A strong recovery this week was largely offset by stocks falling hard Friday as the S&P 500 rose 1.51% overall after pulling back 2.80% on the last trading day. Markets dropped to end the week after a stronger than expected jobs report crushed any hopes that the Federal Reserve would temper its rate hikes soon.
Highlights of the Week
Outside of the monthly jobs report, the larger stories this week were Elon Musk once again looking to (maybe) close out his deal to acquire Twitter after facing an uphill legal battle to get out of the commitment. The agreed upon price remains $54.20 leading the stock price to shoot upwards from its $43e price before the news.
Twitter (TWTR) stock sits currently around $49 as the deal has still yet to be closed and there remains speculation it may not go through as talks have stalled due to financing concerns. The Tesla CEO said earlier in the week that the offer was contingent on receiving $13 billion in debt financing. As of now the two sides have until October 28 to close the deal after the trial was originally scheduled for October 17.
Other big news came from abroad early in the week as Prime Minister of the U.K. Liz Truss gained some sense and dropped her planned tax cuts for the top earners in the United Kingdom. Seems like the right choice to not plan tax cuts for the wealthy when dealing with high inflation and a weakening currency.
Lastly, Elon Musk grabbed headlines outside of his Twitter takeover as Tesla (TSLA) missed on vehicle delivery estimates and saw its stock price fall 15% over the week. Meanwhile, Advanced Micro Devices (AMD) stock fell more than 13% Friday after issuing preliminary third-quarter results that were well below initial forecasts as the semiconductor company deals with weak PC demand and sustained supply chain issues.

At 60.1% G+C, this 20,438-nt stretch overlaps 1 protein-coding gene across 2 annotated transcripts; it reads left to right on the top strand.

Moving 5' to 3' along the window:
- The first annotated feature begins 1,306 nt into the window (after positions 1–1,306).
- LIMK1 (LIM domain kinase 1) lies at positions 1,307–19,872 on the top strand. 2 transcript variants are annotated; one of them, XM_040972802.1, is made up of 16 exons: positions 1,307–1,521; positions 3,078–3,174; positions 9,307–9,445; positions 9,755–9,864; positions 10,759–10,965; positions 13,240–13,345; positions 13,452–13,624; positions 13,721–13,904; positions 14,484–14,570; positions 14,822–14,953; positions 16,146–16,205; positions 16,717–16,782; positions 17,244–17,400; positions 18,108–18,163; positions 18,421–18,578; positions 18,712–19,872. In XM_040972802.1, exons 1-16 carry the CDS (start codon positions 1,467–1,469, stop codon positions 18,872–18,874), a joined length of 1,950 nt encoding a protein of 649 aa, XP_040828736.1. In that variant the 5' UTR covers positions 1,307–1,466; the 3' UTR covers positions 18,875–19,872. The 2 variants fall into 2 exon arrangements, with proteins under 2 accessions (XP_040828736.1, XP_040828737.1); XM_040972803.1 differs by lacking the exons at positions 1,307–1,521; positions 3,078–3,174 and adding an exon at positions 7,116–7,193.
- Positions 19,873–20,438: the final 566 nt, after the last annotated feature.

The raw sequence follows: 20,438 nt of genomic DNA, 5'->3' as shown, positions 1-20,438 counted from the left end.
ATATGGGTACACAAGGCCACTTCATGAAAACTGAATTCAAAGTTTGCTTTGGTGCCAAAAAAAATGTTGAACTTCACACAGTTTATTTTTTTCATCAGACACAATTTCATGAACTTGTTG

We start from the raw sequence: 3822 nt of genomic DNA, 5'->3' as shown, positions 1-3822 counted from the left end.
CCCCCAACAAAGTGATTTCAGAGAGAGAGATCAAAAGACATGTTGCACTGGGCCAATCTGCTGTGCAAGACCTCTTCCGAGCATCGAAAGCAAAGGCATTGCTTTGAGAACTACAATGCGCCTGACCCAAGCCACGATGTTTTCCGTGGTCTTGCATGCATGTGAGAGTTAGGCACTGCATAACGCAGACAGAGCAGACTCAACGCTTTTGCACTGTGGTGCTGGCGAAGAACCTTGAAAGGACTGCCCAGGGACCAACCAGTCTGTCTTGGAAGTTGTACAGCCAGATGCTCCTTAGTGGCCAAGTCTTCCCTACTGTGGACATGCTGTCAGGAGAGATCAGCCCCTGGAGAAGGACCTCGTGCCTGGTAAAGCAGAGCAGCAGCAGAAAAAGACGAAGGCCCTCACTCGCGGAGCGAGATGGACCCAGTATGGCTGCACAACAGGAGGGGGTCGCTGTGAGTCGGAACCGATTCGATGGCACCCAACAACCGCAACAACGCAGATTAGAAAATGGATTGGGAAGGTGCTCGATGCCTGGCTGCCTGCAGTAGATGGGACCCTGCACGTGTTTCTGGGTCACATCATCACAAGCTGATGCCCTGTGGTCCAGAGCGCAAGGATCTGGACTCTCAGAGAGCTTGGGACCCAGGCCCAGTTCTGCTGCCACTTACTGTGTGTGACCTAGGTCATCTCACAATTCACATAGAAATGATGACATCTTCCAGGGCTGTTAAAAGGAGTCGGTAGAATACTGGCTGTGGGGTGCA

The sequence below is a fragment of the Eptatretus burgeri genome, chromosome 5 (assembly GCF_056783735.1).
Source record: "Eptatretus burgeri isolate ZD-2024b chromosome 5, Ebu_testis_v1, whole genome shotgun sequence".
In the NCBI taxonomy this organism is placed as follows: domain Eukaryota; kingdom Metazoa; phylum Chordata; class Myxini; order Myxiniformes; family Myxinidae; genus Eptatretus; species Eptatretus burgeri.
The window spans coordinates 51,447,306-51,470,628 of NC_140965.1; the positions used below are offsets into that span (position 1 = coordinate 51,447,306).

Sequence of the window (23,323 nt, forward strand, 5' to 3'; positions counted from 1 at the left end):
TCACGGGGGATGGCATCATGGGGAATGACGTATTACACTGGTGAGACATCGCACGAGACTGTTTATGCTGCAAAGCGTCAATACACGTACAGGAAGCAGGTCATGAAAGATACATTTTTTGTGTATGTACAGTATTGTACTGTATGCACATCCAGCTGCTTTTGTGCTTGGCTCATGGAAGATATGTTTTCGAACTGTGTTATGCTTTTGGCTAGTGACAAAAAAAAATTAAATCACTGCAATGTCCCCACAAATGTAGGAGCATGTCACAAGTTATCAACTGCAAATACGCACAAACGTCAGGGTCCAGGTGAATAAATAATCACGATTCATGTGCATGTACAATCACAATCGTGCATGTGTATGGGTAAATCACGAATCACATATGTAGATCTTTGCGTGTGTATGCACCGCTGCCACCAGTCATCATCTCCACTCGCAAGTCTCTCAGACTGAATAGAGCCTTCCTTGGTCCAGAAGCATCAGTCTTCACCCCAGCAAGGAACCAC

The jobs report was unfortunately stronger than expected. Not a very usual sentiment but the strong September Employment Situation Report reaffirmed that the Fed is unlikely to cool down its monetary policy tightening soon. 263,000 jobs were added last month following the 315,000 added in August, analysts expected a gain of 250,000. The unemployment rate fell to 3.5% while analysts projected it to stay flat at 3.7%. Meanwhile, average hourly earnings rose 0.3% once again and the labor force participation rate dipped slightly to 62.3% from 62.4%.
Outside of the monthly jobs report initial unemployment claims for last week rose from 190,000 to 219,000 new claims, surpassing estimates for 203,000 claims. The ISM Non-Manufacturing Index dipped from 56.9% to 56.7% while the ISM Manufacturing Index dropped from 52.8% to 50.9%. Lastly, the trade deficit shrank from $67.9 billion to $67.4 billion.
Earnings reports were very light this week with the biggest names having reported on Thursday which included Conagra (CAG), Constellation Brands (STZ), McCormick (MKC), and Levi Strauss (LEVI). Conagra and Constellation both surpassed earnings and revenue estimates while McCormick missed earnings projections and Levi underperformed on revenue expectations. Levi saw its shares hit the most with its stock falling over 11% on Friday as its full-year EPS and revenue guidance fell below the consensus.
All in all, the S&P 500 gained 1.51%, the Dow Jones Industrial Average rose 1.99%, and the NASDAQ increased 0.73%.